While the exact cause of leaky gut syndrome and intestinal permeability is still undetermined by medical professionals, there is some evidence that the factors above contribute to it. 

Therefore, the first step toward treating your leaky gut symptoms might be avoiding certain substances, eating a healthy diet, and managing your daily stress levels. The second step may be introducing nutrient-dense supplements, such as collagen, for leaky gut.

What is Collagen?

As you can see above, one factor of leaky gut that is decidedly impactful is diet. After all, our food goes right into our gut!

This may seem like a no-brainer to some. But it’s also great news for people with leaky gut, because it means that the power to increase your day to day quality of life might come down to a few small shifts in what you eat.

And we love to help empower people to live healthier lives with good nutrition! 

With that in mind, some supplements have been researched more than others because of the application to medical ailments like this. Two of these supplements are probiotics and collagen for leaky gut syndrome. As many people know that probiotics can restore the healthy bacteria in our guts, our focus today will be on exactly what collagen is and why you might want to start adding it into your healthy gut diet.

Collagen is the most abundant source of protein that our bodies produce naturally.

 

Collagen is considered to be a complex protein because it is made up of 19 different amino acids. Some of which are non-essential, while others are essential amino acids. While we rely on food to get the majority of our nutrients, our body does produce non-essential amino acids to aid our natural functions.

However, when we are sick or eat an unhealthy diet, things get out of whack, and our bodies are no longer able to regulate appropriately. When this happens, we need to get even the non-essential amino acids from outside sources.

 

Collagen also makes up 90% of our connective tissue and bone mass and about 70% of our skin. However, as we reach our mid to late twenties, our natural production of this vital nutrient begins to slow. That’s why we begin to notice things like wrinkles, joint pain, stomach issues, and more.

Supplementing with collagen protein will not only help us maintain a good level of collagen in our body, but it may actually boost the production of our natural amino acids aiding in the growth and health of our skin, bones, and tissue.

That means that most of us reading this could benefit from a boost in collagen production whether or not we have a leaky gut! 

Using Hydrolyzed Collagen to Boost Absorption

When taking collagen in supplemental form, it should be hydrolyzed for optimal absorption.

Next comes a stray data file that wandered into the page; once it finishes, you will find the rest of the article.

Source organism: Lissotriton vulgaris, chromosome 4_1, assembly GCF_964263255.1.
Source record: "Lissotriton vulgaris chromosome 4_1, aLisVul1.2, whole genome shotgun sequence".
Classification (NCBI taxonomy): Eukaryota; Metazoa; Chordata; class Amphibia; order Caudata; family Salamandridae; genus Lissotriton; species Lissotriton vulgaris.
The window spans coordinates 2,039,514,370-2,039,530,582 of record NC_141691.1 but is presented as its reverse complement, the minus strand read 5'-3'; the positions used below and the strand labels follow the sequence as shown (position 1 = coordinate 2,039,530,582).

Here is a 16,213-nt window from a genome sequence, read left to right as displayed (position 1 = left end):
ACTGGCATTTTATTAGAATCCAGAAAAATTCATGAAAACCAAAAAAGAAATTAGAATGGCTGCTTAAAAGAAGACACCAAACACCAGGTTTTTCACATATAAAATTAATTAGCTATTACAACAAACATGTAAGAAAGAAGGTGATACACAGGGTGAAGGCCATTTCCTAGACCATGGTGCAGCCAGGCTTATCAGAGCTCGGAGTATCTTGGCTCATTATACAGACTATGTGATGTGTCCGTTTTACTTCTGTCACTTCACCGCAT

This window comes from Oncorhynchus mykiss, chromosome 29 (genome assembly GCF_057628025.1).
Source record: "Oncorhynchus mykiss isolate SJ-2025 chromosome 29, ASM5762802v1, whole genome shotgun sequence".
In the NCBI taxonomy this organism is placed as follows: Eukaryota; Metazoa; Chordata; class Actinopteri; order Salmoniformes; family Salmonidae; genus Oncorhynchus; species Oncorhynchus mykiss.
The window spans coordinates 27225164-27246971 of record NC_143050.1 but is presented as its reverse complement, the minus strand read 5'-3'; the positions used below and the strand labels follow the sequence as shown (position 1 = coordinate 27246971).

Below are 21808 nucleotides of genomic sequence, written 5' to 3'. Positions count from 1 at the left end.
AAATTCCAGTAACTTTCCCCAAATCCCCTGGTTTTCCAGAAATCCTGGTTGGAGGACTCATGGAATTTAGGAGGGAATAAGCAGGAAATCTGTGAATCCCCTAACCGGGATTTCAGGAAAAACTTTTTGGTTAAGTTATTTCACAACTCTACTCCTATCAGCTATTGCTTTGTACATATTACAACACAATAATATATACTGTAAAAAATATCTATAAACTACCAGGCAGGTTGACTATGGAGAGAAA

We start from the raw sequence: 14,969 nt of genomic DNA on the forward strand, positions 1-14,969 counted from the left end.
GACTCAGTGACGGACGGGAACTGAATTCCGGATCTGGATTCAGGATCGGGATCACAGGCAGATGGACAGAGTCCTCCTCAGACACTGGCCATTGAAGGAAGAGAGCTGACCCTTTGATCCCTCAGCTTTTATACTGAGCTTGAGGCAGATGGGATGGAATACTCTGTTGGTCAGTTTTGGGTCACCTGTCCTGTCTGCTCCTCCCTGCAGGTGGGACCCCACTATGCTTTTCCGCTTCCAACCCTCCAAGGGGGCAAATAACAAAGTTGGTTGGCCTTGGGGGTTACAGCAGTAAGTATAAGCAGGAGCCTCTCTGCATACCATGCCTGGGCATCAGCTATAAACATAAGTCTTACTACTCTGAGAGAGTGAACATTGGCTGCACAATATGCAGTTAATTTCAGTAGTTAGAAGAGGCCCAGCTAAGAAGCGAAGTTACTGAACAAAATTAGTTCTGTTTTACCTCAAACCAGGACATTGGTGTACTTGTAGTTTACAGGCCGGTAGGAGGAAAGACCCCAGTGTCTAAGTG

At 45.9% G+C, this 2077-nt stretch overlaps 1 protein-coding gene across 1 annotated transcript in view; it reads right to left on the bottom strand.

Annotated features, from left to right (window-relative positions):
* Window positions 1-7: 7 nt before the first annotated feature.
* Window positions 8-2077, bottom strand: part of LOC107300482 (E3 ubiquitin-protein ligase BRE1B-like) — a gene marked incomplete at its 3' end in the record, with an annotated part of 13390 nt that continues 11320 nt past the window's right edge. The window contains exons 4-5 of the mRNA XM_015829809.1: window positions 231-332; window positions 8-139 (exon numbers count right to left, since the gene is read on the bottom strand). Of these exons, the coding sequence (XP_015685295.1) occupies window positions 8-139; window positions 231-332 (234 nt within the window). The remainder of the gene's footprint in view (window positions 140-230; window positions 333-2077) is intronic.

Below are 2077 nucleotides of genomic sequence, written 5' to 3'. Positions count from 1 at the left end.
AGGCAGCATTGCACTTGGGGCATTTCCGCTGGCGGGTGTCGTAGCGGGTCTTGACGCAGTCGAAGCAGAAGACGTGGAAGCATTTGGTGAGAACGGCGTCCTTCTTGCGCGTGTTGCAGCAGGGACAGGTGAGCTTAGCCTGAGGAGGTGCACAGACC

When collagen is in its whole, natural form, it is made up of fairly large molecules that, at best, will take our bodies longer to break down and use. At worst, it may not be absorbed at all. Hydrolyzation, then, is the process of using fruit enzymes to break down collagen’s molecule size so that we can be more certain our bodies will quickly absorb and distribute it to places in need. 

When making our ProT liquid collagen products, we took it one step further and made nano-hydrolyzed collagen. This gives an extremely fast absorption rate to accelerate application in your body. 

For more information about hydrolyzed collagen and what the process involves, check out our Frog Fuel article on hydrolyzed collagen. 

5 Benefits of Collagen for Leaky Gut Syndrome

Topical collagen has already become a popular anti-aging beauty supplement and is also showing up more as a powdered supplement for skin health and athletic performance.

But how can it help our gastrointestinal tract?

1. Collagen May Repair Stomach and Intestinal Lining

One of the biggest draws to collagen supplements is the amino acid content.

Certain amino acids, such as Glycine and Proline, have the ability to fortify and even heal tissues in our bodies. These two amino acids also happen to be two of the primary amino acids that collagen is comprised of. This is one of the reasons why collagen is being used in the medical field for post-operation healing.

When there is damage to the intestinal lining, these amino acids boost our body’s natural ability to repair. Collagen protein could enhance our production of new smooth muscle cells that begin to heal stomach and intestinal lining. These new smooth muscle cells are what can help prevent toxins and other particles from leaking into your bloodstream. 

The amino acid glycine is also what helps your body make glutathione. This is an important antioxidant that helps protect your cells. While the collagen is busy helping create new cells, it is also helping to preserve other ones. This keeps your gut healthy while also working on healing. 

Once your body can heal the damage in your intestine (tight junctions), then the leaky gut syndrome begins to be much more manageable. 

2. Collagen Could Prevent Intestinal Inflammation 

Similar to the ability to repair, collagen’s complex array of amino acid contents can help prevent intestinal inflammation as well. Glutamine is the star amino acid in collagen’s ability to fight leaky gut-causing inflammation. It targets the inflammation associated with the opening of tight junctions due to oxidative stress in the intestine. 

It has also been suggested that glutamine helps you to curb cravings for things like sugar and alcohol.